The truth behind Nigel Farage's sinister attacks on George Soros

PUBLISHED: 15:13 21 May 2019 | UPDATED: 15:13 21 May 2019

George Soros. Photograph: Sean Dempsey/PA.

George Soros. Photograph: Sean Dempsey/PA.

PA Wire/PA Images

The New European's mailbag has been full of letters about Nigel Farage's remarks on the campaign trail. The most worrying of all were about George Soros.

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Nigel Farage's attacks on George Soros and the latter's support for the EU and liberal democracy conceal his ignorance as well as something much more sinister.

Soros' initial role was to encourage countries in central Europe to move away from the authoritarianism that Soviet communism had brought. It is interesting to note that Hungary's Viktor Orban fully supported Soros' ideas until personal ambition and the corruption of power led him to revive authoritarian rule.

In 1993 Soros established the Open Society Foundations movement. Recipients of OSF funding include black American organisations fighting racist discrimination (fuelling Farage's pal Trump's hostility towards Soros) and human rights groups in Africa and Palestine amongst many other causes.

But it is his role in Europe in promoting liberal democratic ideals that gets up Nigel's nose. Earlier, in 1991, more than a decade before Hungary's accession to the EU, Soros founded the Central European University in Budapest, part of his plan to expand opportunities for higher education and research in post-communist central and eastern Europe. Subsequently, Soros has never hidden his support for the European Union as a bastion of democracy in a continent that had witnessed the impact of 20th century Nazi and Soviet totalitarianism.

Farage's shameful/shameless scapegoating of George Soros - seen by many as playing to anti-Semitic tropes - is further proof that he and Steve Bannon will stoop to any depths to destabilise the status quo in Europe.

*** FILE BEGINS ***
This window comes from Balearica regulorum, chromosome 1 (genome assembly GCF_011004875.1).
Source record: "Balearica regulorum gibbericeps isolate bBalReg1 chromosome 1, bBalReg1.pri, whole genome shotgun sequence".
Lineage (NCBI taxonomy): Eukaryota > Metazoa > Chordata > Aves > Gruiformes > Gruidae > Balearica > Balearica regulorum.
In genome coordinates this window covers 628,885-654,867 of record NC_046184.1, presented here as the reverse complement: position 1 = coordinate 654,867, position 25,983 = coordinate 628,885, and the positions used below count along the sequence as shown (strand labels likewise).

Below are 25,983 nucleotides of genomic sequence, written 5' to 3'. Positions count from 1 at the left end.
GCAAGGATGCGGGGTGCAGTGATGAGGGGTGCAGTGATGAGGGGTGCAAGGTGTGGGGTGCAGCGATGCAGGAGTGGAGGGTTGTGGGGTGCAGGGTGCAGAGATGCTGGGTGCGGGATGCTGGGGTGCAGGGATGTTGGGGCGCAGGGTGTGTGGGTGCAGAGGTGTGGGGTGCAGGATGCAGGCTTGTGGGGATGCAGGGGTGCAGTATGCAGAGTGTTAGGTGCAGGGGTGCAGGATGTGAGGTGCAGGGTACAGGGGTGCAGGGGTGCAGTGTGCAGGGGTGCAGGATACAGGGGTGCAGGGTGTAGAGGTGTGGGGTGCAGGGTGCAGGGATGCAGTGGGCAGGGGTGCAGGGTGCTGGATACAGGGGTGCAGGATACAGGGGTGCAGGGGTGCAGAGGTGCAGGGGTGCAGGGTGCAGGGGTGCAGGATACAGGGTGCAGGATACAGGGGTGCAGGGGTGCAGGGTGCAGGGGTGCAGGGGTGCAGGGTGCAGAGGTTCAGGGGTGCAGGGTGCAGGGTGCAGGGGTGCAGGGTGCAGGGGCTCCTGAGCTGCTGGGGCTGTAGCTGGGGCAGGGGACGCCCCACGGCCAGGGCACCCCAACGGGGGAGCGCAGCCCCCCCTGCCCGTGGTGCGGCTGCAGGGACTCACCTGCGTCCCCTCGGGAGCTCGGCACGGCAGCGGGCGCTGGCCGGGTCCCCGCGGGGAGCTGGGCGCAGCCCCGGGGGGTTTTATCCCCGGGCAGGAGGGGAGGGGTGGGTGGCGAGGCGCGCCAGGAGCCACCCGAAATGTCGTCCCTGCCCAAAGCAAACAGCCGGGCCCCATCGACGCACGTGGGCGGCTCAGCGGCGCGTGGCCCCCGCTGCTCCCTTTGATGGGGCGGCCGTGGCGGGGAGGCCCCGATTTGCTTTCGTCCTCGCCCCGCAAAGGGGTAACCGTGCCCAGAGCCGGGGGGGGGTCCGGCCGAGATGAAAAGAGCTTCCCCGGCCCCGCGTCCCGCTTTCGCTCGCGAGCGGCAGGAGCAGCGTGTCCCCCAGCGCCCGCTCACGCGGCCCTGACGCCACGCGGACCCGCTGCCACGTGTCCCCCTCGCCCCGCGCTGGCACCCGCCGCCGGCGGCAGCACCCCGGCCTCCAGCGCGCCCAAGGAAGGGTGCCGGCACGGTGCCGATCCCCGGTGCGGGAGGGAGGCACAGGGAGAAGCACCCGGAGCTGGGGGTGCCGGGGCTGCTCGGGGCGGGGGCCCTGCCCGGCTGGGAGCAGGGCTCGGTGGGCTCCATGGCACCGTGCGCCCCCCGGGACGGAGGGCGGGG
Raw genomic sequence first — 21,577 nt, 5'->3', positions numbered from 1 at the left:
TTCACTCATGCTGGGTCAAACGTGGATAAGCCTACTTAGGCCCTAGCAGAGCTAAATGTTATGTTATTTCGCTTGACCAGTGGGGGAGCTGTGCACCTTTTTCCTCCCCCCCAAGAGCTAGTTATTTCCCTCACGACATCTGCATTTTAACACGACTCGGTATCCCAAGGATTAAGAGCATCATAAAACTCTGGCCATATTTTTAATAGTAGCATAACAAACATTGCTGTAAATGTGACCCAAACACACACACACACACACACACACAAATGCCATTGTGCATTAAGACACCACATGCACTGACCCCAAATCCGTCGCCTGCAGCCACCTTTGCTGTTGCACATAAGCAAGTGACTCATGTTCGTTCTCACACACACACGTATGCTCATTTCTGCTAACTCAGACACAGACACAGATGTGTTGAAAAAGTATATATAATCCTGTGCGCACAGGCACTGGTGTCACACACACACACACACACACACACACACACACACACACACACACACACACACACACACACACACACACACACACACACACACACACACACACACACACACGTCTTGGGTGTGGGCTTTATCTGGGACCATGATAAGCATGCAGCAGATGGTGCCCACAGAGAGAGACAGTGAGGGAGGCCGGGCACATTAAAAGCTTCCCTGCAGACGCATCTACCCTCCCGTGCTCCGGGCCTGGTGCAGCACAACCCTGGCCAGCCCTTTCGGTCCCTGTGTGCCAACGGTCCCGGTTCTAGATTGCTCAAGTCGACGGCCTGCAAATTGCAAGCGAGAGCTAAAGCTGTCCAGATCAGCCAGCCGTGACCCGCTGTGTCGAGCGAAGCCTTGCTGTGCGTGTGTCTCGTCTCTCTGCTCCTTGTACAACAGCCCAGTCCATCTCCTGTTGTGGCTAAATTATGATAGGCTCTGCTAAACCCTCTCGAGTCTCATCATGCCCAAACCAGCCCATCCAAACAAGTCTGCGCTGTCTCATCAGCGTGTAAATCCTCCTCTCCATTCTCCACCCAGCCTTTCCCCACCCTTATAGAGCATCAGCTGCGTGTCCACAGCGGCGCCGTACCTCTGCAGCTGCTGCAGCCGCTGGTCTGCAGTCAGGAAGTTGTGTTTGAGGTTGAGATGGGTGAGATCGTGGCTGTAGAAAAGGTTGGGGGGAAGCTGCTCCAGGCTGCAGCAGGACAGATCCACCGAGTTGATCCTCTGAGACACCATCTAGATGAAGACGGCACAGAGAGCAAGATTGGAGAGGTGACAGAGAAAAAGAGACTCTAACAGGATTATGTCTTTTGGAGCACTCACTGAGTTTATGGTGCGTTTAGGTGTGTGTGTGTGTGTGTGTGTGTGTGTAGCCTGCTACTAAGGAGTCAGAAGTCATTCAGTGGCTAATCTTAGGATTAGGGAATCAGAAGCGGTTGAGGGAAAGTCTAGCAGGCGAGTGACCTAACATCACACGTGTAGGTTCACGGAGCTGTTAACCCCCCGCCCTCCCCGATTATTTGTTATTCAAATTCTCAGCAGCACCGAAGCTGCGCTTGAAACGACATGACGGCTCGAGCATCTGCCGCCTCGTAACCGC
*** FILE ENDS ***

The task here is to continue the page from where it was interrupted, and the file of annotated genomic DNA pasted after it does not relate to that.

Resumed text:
Anthony West, Folkestone

Nigel Farage claims to be a "working" man and suggests that other MEPs - former farmers, doctors, nurses, teachers, builders, scientists etc - have "never done a day's work" in their lives.

His own working life was that of a commodity and currency speculator/broker. An activity severely restricted by the arrival of the euro. I recall a quotation from Andrew Carnegie: "Speculation is a parasite feeding upon the values and efforts of others and creating nothing."

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Martin Deighton, Woodbridge

How can Nigel Farage comment that it is his duty to stop career politicians when he has served as an MEP for nearly 20 years and expects to draw a taxpayer-funded pension for the rest of his days?

Tony Howarth, London SW3

Shouldn't TNE stop calling Nigel Farage a "nicotine-stained man frog"? All it does is show that Remainers, like Leavers, can be abusive too.

Anyway, he's more like Kaa, the python in The Jungle Book whose coiling and looping and hypnotic stare drew the monkeys to him while soothing them with the words: "Trust in me. Just in me. Close your eyes and trust in me."

And we know what happened to them.

Roger Hinds, Surrey

- Send your letters for publication to letters@theneweuropean.co.uk and read all of our letters by picking up a copy of our newspaper every Thursday.

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